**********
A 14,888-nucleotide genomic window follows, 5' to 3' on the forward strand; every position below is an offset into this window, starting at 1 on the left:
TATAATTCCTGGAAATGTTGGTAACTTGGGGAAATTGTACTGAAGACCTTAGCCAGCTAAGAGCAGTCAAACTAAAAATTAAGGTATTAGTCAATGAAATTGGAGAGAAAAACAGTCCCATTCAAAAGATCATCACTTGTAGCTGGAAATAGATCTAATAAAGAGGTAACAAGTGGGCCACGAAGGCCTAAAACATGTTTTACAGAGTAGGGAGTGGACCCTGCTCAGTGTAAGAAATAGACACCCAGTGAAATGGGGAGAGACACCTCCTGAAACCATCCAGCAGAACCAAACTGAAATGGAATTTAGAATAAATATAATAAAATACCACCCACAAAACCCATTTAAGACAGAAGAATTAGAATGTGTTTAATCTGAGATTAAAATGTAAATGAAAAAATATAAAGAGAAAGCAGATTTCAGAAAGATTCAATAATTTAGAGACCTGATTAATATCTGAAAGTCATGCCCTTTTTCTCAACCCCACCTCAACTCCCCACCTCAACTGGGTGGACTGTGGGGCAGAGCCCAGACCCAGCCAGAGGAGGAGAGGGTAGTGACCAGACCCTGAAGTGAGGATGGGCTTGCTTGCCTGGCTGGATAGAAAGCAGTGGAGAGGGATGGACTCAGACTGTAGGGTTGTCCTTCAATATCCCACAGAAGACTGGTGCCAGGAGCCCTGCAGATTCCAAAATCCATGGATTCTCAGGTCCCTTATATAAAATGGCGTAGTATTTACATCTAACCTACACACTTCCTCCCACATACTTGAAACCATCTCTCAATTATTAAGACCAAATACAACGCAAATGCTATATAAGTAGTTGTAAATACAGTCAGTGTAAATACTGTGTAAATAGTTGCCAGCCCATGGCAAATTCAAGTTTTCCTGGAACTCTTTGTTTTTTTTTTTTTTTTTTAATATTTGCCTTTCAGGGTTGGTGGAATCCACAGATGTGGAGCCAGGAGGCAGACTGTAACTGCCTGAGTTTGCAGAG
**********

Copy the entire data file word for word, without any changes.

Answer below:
A 14,888-nucleotide genomic window follows, 5' to 3' on the forward strand; every position below is an offset into this window, starting at 1 on the left:
TATAATTCCTGGAAATGTTGGTAACTTGGGGAAATTGTACTGAAGACCTTAGCCAGCTAAGAGCAGTCAAACTAAAAATTAAGGTATTAGTCAATGAAATTGGAGAGAAAAACAGTCCCATTCAAAAGATCATCACTTGTAGCTGGAAATAGATCTAATAAAGAGGTAACAAGTGGGCCACGAAGGCCTAAAACATGTTTTACAGAGTAGGGAGTGGACCCTGCTCAGTGTAAGAAATAGACACCCAGTGAAATGGGGAGAGACACCTCCTGAAACCATCCAGCAGAACCAAACTGAAATGGAATTTAGAATAAATATAATAAAATACCACCCACAAAACCCATTTAAGACAGAAGAATTAGAATGTGTTTAATCTGAGATTAAAATGTAAATGAAAAAATATAAAGAGAAAGCAGATTTCAGAAAGATTCAATAATTTAGAGACCTGATTAATATCTGAAAGTCATGCCCTTTTTCTCAACCCCACCTCAACTCCCCACCTCAACTGGGTGGACTGTGGGGCAGAGCCCAGACCCAGCCAGAGGAGGAGAGGGTAGTGACCAGACCCTGAAGTGAGGATGGGCTTGCTTGCCTGGCTGGATAGAAAGCAGTGGAGAGGGATGGACTCAGACTGTAGGGTTGTCCTTCAATATCCCACAGAAGACTGGTGCCAGGAGCCCTGCAGATTCCAAAATCCATGGATTCTCAGGTCCCTTATATAAAATGGCGTAGTATTTACATCTAACCTACACACTTCCTCCCACATACTTGAAACCATCTCTCAATTATTAAGACCAAATACAACGCAAATGCTATATAAGTAGTTGTAAATACAGTCAGTGTAAATACTGTGTAAATAGTTGCCAGCCCATGGCAAATTCAAGTTTTCCTGGAACTCTTTGTTTTTTTTTTTTTTTTTTAATATTTGCCTTTCAGGGTTGGTGGAATCCACAGATGTGGAGCCAGGAGGCAGACTGTAACTGCCTGAGTTTGCAGAG